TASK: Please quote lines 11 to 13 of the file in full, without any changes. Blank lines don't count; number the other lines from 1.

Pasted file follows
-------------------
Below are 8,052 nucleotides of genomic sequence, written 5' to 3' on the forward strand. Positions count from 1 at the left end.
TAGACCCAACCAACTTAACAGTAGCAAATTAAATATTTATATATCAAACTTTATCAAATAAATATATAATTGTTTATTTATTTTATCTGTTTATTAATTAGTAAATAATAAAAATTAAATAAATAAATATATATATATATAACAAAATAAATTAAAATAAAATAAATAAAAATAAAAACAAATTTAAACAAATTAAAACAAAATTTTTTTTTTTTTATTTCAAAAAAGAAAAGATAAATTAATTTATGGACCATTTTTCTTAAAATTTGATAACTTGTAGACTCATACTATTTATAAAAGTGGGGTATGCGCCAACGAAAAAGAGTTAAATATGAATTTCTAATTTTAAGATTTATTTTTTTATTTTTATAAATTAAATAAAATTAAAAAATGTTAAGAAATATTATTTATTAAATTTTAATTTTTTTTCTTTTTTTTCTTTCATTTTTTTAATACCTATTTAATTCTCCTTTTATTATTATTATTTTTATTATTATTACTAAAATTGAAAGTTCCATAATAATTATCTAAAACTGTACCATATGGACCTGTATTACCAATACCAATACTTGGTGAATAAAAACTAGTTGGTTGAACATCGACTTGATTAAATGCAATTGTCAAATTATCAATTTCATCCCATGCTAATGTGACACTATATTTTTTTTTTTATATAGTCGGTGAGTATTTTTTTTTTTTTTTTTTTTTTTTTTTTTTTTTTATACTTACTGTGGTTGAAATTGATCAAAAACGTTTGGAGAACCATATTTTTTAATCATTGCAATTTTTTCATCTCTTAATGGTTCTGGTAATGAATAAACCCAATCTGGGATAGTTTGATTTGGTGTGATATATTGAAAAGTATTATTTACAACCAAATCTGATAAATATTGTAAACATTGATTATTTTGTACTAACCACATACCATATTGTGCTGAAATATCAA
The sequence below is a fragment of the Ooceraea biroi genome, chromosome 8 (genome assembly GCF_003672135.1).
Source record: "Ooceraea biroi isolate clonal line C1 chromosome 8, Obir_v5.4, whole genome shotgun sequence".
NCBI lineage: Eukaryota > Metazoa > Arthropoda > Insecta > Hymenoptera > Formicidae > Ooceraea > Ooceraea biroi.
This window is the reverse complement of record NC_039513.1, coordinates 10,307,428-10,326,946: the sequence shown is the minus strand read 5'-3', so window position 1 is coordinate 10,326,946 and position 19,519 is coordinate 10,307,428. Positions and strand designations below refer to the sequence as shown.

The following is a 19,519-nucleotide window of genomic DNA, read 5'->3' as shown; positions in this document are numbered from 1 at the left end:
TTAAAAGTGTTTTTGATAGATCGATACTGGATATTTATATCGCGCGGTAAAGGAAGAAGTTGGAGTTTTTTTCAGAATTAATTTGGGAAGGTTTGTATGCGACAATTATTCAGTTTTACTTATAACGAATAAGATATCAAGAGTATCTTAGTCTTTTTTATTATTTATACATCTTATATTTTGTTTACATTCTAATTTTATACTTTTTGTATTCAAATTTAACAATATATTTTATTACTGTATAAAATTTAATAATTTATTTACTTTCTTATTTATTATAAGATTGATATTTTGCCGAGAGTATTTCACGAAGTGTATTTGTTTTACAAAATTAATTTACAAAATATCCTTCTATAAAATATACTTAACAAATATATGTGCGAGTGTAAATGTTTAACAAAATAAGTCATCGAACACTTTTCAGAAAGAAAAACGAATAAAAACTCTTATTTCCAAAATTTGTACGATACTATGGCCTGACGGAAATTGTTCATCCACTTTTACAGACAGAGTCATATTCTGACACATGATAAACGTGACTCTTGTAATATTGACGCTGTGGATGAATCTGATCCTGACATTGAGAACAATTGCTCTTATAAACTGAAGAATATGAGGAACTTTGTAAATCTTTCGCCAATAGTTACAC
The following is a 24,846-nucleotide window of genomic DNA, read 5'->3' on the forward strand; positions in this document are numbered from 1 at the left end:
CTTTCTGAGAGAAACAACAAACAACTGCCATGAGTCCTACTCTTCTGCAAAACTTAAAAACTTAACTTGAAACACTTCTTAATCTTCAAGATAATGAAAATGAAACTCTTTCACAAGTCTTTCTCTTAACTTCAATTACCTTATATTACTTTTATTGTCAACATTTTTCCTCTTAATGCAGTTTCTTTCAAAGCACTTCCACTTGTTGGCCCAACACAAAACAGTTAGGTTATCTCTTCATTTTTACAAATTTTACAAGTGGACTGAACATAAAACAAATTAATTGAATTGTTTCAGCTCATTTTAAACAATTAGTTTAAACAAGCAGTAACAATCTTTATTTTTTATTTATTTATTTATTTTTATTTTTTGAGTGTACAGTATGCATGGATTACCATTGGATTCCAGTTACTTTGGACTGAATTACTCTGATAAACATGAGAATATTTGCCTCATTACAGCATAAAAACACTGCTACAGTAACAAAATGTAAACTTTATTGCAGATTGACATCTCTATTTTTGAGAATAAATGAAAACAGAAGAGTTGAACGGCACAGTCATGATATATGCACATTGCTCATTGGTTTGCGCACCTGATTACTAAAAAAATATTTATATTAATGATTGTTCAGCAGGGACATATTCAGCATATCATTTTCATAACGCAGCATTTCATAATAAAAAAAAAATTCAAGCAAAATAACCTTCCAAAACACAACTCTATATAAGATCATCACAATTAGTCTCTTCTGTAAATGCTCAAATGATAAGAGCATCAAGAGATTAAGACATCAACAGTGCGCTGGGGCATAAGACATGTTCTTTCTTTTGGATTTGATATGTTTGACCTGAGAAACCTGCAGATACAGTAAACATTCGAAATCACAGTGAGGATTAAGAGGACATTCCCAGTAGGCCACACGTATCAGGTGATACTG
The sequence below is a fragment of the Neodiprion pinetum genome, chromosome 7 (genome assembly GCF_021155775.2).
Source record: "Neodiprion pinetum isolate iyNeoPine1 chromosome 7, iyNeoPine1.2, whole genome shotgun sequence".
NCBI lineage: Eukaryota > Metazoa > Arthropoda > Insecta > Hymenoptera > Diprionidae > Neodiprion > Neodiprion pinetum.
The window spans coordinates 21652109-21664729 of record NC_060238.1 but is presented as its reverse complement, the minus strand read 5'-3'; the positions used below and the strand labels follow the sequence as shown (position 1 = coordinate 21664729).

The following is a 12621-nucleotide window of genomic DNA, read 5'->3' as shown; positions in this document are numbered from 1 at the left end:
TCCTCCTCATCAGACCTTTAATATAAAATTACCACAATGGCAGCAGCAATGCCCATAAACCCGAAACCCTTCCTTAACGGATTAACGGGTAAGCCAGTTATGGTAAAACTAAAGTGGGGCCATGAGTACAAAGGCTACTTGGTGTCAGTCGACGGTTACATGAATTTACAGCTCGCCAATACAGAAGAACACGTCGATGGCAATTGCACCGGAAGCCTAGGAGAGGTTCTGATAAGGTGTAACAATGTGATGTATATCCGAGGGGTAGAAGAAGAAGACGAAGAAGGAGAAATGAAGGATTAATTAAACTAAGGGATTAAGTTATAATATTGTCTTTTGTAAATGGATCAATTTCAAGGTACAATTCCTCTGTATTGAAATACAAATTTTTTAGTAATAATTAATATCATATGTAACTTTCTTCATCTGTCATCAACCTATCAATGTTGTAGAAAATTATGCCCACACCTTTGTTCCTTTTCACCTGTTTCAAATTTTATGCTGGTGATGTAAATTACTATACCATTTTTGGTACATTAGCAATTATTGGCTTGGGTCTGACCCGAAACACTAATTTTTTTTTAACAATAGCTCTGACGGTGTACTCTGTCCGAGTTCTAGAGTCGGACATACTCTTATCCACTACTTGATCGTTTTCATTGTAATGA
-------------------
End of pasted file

The sequence below is a fragment of the Neodiprion pinetum genome, chromosome 7 (genome assembly GCF_021155775.2).
Source record: "Neodiprion pinetum isolate iyNeoPine1 chromosome 7, iyNeoPine1.2, whole genome shotgun sequence".
NCBI lineage: Eukaryota > Metazoa > Arthropoda > Insecta > Hymenoptera > Diprionidae > Neodiprion > Neodiprion pinetum.